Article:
It's hard... I hear a lot about other children in the EYFS and in KS2 that are on dual placements that are deteriorating or not working. Is there a place for SLD and/or PMLD children in mainstream settings? I'm beginning to wonder. Of course there is the argument that they are there to socialise... But I know for a fact that ASD children would need support with that, at the very lowest level. Are mainstream teachers and assistant equipped to know how to facilitate the learning of our P Scale level children? At a recent moderation I gained a child who it was claimed was a P7 by his old mainstream setting. After spending a week with him it was blatant to me that he was no higher than P4... When discussing this with his old teacher she admitted that she didn't want to level him lower than P7 as she didn't know anything about levels lower than P7. Another child I've heard about spends their entire time in a small room completing work 1:1 with an adult, not encountering any other children throughout the day - how is this effective for them in the long run?

Are our children detrimental to the learning of others? We expect them to be accepted in a mainstream classroom - in some cases of children as old as 7, when developmentally our children are sometimes as low as 2-3. They can be quite challenging behaviourally, is it ok that other children are therefore expected to wait/watch/deal with this and become distracted or take staff away from them? Should other parents have a say? I know of one dual placement mainstream school who removes the ASD pupil from the class and teaches him 1:1 in another room - then what is the point of that placement?!

The issue with the Dual Placement pupils I have - is that there's no middle ground for them. We have no MLD provision until secondary. There seems more and more that children need a slot to fit into for their education... And more and more different slots are needed. Slots for ASD children above P5 and for those below. Slots for walking PMLD and physically disabled PMLD children. I'm beginning to wonder how effective dual placements are and whether they are as beneficial as parents would like to think. Sometimes, I really feel that it's the last chance they have to hold onto that their child isn't as special as they need to be to be in a Special School.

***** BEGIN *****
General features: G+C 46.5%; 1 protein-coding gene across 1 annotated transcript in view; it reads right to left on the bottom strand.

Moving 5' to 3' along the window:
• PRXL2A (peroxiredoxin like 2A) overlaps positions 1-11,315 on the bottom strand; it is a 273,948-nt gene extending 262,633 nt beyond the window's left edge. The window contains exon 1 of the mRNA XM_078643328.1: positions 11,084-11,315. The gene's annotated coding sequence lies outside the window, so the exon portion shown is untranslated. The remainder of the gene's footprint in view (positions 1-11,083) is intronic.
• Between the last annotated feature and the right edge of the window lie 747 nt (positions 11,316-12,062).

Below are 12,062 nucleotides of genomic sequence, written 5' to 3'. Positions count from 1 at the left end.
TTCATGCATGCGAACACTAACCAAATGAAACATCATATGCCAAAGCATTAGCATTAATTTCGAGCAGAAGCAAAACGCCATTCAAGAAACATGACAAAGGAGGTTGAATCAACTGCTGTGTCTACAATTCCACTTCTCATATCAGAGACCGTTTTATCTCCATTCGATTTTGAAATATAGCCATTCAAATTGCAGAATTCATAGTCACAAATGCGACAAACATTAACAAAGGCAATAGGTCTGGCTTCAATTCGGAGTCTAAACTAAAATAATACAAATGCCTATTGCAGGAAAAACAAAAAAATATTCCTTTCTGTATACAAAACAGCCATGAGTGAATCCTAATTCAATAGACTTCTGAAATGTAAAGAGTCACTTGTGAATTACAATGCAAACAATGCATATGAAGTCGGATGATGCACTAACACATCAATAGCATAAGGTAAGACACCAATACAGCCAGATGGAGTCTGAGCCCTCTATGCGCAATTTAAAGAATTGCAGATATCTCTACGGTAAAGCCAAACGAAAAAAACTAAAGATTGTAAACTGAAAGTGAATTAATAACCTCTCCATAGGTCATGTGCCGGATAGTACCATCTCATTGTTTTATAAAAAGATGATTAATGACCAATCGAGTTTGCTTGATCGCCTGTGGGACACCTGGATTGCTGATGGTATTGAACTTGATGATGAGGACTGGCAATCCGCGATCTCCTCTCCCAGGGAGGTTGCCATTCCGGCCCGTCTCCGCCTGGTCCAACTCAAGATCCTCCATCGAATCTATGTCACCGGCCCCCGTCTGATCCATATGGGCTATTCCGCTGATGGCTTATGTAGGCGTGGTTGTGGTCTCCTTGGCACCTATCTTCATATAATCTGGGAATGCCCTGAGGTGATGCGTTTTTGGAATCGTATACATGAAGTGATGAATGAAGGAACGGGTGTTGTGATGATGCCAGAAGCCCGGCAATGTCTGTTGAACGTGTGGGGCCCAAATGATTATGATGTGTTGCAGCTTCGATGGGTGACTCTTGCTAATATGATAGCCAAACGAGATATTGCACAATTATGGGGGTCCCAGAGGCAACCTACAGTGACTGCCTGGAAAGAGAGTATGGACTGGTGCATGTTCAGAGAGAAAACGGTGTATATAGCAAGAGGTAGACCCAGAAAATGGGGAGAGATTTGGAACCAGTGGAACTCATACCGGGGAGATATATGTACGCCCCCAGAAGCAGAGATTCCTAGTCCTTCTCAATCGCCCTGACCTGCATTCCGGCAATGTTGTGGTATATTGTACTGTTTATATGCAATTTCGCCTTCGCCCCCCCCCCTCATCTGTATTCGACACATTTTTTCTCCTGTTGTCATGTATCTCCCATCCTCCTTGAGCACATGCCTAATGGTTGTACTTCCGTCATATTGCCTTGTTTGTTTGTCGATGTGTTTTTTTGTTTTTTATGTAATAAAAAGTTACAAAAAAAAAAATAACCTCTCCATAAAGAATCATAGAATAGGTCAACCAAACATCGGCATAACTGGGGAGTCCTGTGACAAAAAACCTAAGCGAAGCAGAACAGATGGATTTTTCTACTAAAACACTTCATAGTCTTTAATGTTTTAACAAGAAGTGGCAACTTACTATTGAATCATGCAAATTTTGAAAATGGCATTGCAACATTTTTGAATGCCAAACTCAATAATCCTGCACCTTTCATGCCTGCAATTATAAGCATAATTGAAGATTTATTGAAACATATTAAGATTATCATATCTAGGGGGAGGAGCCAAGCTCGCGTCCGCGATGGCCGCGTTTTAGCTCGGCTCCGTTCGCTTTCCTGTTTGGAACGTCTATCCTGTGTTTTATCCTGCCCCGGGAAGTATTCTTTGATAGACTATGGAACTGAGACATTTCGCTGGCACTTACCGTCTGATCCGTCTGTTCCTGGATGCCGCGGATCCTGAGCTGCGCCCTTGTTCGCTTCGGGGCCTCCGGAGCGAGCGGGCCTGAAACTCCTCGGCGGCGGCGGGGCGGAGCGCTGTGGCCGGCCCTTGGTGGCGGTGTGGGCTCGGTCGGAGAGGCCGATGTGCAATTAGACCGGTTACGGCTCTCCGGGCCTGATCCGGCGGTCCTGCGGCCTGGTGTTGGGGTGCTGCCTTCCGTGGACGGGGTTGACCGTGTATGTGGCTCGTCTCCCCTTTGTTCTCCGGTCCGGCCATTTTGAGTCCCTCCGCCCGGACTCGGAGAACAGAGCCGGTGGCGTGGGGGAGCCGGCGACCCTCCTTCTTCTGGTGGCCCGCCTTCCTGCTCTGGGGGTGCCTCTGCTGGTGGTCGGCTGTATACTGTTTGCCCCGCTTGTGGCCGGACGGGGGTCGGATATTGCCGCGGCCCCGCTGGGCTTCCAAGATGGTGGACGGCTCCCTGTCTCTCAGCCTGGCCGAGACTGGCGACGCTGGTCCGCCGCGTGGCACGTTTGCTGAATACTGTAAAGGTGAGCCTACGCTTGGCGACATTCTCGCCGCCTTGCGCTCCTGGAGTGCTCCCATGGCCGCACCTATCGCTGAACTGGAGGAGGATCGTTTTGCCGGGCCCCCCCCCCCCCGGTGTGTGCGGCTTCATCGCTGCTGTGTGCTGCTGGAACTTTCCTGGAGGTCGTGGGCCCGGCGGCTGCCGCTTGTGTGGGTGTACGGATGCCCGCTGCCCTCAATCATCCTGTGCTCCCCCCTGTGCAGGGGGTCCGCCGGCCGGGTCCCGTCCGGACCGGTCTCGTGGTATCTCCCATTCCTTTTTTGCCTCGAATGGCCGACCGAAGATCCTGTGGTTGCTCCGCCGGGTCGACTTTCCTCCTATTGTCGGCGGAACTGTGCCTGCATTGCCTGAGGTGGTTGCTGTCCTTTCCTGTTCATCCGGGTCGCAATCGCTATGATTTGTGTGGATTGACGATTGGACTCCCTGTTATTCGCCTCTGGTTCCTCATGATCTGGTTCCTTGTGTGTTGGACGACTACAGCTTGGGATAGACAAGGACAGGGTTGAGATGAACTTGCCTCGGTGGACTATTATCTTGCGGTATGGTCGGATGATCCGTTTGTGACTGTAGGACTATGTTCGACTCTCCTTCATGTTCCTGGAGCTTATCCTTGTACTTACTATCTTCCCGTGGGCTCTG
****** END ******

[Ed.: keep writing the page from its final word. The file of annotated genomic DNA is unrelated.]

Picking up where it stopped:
I recognise for some pupils - dual placements are exactly what they need to find a unique balance between special and mainstream education. That some teachers and support staff are trained and can effectively make their mainstream class idyllic for providing for the needs of SLD children, with or without ASD. For particular ASD pupils - who have no issues with their social skills a dual placement can be the very thing they need to provide an appropriate level of interaction with their peers.

 My argument is that it needs to be the RIGHT setting, not just the school local to the child. With the RIGHT staff.. Staff aware of autism and SLD who know how to provide and assess their learning effectively. It has to be right for them AND the other children in the class/school.

For Child 2 - mum appeared to think that as our PMLD class was full of children in wheelchairs, that it would be ideal for them - she apparently didn't realise that the majority of them are P1-2. There is a PNI school which would also apparently be ideal for him - however they've been doing the wailing on a 15 minute journey to us so mum doesn't think they'll cope with a 40 minute one. In reality she's stuck between a rock and a hard place... With no slot for them to comfortably sit in educationally. For Child 1 - I'm hoping they'll agree to up his days at his other placement, mum seems to want to and at the moment it seems a better slot for him.